According to Lyster, Anaheim will be closely watching the phased openings of Shanghai Disneyland and Walt Disney World to learn best practices that can be applied to Southern California’s theme parks.
This means that Disneyland, Knott’s Berry Farm, SeaWorld San Diego, Legoland California, and other theme parks fall into Stage 3 of California’s road map for reopening, and could reopen as soon as next month.
OC Register includes Universal Studios Hollywood on this list, but that doesn’t seem right given that USH is in Los Angeles County. Recent public statements by Mayor Eric Garcetti and LA County Public Health Director Barbara Ferrer suggest the possibility of a much longer lockdown for Los Angeles.
Among the amusement parks that could reopen on the accelerated timeline is Six Flags Magic Mountain. This park got a jumpstart on this development by releasing its comprehensive plan of new health and safety measures to help keep guests and team members safe. The announcement came prior to Newsom’s press conference, via a video released by the park via Twitter.
While Six Flags Magic Mountain is not a park in which we have a ton of interest, its plans are fascinating. Most notably, these include requiring reservations for park access, thermal imaging to check the temperatures of guests entering the park, mandatory masks for everyone, high-tech security screenings for contactless bag check, and more. Minimally, it would be great if Disneyland would follow Six Flags’ lead on thermal imaging and contactless bag checks.
As we’ve previously noted, the San Diego Tourism Authority released its own Attractions Re-Opening Plan for Legoland California, SeaWorld San Diego, San Diego Zoo & Safari Park, and more.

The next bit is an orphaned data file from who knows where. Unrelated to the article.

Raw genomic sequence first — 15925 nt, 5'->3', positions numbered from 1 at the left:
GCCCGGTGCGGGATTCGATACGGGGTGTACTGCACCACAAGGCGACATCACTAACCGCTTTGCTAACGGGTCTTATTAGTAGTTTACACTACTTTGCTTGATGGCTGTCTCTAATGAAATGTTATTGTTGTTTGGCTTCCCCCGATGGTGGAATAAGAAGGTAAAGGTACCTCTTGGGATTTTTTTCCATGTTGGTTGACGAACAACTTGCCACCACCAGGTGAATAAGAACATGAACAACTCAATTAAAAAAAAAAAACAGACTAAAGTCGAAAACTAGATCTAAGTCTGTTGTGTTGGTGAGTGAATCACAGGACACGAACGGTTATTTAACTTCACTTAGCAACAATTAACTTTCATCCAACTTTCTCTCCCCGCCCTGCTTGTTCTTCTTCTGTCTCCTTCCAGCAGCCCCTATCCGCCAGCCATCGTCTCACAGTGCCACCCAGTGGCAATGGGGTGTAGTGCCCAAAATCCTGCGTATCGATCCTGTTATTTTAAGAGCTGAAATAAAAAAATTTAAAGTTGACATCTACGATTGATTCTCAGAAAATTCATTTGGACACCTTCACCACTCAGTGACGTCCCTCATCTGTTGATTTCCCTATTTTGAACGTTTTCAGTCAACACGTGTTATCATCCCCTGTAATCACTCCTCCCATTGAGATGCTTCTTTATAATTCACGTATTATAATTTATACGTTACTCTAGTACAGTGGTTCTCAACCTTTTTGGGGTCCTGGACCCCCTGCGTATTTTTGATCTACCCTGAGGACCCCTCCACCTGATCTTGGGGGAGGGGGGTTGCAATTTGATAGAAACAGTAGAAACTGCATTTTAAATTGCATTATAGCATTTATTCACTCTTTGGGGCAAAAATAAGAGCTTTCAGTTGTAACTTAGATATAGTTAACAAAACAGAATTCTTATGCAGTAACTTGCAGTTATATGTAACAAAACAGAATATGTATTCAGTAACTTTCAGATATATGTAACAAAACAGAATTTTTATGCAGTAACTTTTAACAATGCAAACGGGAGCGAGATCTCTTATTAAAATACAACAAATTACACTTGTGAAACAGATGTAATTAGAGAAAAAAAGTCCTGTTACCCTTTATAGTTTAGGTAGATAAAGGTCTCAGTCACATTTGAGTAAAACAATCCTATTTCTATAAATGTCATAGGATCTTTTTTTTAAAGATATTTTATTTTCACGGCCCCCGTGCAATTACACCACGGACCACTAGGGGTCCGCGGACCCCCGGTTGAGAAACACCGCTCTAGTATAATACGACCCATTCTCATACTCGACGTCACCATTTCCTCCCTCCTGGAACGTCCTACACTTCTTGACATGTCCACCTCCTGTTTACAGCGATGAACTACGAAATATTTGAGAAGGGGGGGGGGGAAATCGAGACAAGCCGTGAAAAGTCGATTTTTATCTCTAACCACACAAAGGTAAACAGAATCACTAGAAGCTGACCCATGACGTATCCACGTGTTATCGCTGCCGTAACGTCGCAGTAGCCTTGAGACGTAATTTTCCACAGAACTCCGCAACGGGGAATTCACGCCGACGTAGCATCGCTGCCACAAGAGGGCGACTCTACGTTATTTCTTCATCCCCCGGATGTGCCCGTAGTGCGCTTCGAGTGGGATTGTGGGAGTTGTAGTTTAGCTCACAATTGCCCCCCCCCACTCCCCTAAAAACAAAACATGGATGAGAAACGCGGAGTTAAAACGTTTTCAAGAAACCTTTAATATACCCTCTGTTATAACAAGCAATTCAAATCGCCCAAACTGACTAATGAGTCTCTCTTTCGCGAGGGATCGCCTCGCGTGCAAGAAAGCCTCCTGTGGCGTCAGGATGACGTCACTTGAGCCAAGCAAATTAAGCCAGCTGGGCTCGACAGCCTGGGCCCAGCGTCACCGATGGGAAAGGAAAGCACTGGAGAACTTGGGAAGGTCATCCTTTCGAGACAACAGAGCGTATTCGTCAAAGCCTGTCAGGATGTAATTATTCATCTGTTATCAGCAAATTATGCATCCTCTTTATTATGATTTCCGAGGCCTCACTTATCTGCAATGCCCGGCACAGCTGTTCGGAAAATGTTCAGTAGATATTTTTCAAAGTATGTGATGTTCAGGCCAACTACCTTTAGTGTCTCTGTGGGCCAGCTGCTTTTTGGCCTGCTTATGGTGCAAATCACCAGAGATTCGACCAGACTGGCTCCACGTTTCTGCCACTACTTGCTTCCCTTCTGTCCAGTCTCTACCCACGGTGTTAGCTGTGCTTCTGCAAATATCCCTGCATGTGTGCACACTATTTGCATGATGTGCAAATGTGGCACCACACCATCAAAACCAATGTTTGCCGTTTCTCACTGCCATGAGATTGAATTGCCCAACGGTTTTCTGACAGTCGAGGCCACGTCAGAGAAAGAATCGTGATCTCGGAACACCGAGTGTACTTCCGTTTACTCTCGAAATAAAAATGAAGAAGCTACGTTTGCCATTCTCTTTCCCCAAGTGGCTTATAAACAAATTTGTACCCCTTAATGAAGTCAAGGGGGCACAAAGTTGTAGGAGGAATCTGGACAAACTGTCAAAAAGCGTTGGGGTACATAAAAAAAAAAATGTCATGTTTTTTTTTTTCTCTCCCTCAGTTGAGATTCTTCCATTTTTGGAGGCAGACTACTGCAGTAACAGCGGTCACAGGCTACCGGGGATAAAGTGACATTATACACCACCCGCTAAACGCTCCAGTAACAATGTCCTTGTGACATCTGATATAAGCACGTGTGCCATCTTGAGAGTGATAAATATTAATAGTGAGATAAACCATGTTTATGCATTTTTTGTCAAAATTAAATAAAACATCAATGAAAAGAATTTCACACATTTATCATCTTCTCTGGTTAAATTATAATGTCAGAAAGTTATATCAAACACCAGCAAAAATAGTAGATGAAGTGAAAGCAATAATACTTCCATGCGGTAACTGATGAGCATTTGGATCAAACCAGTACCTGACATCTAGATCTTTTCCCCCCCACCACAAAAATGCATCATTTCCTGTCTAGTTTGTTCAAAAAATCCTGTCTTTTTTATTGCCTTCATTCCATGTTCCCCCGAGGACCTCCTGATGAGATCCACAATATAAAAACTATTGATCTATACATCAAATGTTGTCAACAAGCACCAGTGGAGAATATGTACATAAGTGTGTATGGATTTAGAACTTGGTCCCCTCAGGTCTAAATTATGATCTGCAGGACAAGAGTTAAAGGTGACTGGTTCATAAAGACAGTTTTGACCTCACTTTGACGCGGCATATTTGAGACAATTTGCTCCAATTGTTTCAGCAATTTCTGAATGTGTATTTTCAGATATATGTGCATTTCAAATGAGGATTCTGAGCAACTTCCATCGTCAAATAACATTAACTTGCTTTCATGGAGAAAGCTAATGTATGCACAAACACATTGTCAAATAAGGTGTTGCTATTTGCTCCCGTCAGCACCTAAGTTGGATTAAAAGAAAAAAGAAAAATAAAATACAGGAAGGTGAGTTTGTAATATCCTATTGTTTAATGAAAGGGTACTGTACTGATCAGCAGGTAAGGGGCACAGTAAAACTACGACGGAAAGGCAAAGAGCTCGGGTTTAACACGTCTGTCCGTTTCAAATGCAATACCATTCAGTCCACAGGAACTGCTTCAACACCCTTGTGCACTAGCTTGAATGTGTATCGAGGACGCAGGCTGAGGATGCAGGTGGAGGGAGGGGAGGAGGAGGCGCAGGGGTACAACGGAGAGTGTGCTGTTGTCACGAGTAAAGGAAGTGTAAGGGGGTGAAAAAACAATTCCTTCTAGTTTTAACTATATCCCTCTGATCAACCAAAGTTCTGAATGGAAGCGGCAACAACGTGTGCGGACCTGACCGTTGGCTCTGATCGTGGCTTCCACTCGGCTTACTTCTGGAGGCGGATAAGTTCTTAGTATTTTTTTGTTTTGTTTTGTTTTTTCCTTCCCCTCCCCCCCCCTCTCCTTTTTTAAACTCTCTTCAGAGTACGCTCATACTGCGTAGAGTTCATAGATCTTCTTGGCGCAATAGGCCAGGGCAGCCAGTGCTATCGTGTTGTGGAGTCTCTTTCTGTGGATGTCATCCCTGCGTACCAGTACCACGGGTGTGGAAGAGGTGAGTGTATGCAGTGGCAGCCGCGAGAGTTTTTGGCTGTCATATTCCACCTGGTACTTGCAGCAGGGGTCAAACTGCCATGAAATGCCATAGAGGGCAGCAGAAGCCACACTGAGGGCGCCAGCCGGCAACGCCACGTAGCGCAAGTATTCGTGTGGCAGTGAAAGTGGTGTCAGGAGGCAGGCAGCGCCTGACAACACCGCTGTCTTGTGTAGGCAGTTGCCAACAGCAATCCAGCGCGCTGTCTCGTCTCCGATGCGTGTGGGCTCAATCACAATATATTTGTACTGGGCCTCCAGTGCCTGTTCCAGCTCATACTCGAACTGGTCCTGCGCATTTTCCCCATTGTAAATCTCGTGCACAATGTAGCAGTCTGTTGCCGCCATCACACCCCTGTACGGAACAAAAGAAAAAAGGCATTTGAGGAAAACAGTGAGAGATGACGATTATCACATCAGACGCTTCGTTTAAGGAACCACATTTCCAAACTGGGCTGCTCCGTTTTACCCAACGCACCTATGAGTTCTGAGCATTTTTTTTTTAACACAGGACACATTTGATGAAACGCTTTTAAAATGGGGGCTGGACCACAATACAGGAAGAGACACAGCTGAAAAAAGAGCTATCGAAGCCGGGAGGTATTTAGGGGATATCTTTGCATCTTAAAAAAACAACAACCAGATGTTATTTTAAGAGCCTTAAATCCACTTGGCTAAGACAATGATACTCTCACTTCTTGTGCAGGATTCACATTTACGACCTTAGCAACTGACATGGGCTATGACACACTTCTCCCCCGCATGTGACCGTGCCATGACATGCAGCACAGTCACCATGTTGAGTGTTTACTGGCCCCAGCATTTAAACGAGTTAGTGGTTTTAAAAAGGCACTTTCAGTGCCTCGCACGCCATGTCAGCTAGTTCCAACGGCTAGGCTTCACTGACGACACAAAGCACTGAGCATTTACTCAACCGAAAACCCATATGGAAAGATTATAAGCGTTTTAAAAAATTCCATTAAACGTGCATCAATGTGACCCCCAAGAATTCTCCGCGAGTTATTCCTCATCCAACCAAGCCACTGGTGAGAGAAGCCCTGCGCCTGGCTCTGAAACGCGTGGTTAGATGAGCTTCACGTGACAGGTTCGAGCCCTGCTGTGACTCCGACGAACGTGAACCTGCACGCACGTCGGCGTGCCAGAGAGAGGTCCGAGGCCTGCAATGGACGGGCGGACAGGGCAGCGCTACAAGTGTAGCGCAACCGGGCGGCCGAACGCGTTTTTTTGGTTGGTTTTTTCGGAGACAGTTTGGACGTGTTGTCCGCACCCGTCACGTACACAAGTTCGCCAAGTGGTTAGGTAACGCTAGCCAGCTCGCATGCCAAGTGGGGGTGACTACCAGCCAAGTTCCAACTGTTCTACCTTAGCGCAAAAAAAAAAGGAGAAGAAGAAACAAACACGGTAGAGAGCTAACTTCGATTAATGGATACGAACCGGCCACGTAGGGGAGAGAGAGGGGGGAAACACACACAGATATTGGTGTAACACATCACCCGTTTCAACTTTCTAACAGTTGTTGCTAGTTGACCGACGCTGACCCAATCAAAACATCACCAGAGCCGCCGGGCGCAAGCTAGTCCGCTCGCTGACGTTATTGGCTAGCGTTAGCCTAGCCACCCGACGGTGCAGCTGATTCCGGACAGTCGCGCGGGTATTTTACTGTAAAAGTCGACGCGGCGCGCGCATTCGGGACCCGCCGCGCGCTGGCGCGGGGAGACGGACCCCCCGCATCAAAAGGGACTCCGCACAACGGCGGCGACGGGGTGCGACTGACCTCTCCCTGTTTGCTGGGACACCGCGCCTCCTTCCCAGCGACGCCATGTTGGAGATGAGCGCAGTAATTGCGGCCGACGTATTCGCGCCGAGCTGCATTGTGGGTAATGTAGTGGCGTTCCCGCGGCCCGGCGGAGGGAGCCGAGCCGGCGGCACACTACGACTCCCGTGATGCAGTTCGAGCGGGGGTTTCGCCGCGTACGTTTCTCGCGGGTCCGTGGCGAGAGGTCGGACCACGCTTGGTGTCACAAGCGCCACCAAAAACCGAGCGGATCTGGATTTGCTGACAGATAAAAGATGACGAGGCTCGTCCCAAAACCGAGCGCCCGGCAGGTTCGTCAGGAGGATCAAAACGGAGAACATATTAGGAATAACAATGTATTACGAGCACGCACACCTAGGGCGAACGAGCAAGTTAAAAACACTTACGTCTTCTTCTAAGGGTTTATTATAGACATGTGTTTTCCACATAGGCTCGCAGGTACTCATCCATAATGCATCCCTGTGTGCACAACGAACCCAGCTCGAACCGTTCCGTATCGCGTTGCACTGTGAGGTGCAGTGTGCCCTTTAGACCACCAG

That document was developed for the express purpose of reopening those attractions in Stage 3, and likely serves as the template other theme parks, including Disneyland and Disney California Adventure, will follow in reopening in this next stage.
Ultimately, this still doesn’t offer certainty about when Disneyland and Disney California Adventure will actually open. Even though theme parks will likely be able to open sometime in June 2020, this doesn’t mean Disneyland Resort will be ready to go by then–especially if the plan is to watch how things go at Walt Disney World and learn from that.
However, it’s promising that Orange County, California has moved into the beginnings of Stage 3, and the area’s cases remain comparatively low. The other good news is that Disneyland Resort is smaller and more nimble than Walt Disney World, so the turnaround time and start-up speed to get things back to normal should be relatively quick. This means there’s still a good chance of Disneyland & DCA being back up and running sometime this summer.
If you’re preparing for a Disneyland trip, check out our other planning posts, including how to save money on Disneyland tickets, our Disney packing tips, tips for booking a hotel (off-site or on-site), where to dine, and a number of other things, check out our comprehensive Disneyland Vacation Planning Guide!
Think Orange County’s accelerated Stage 3 bodes well for Disneyland? Do you predict that Disneyland Resort will reopen by July 1, 2020…or will it be at some point later this summer? Do you think the measures set out in the San Diego Attractions Re-Opening Plan will be utilized at Disneyland and Disney California Adventure? Any questions we can help you answer? Keep comments respectful, apolitical, and on topic. Anything not following these requirements will be removed, as will excessive back and forth arguments.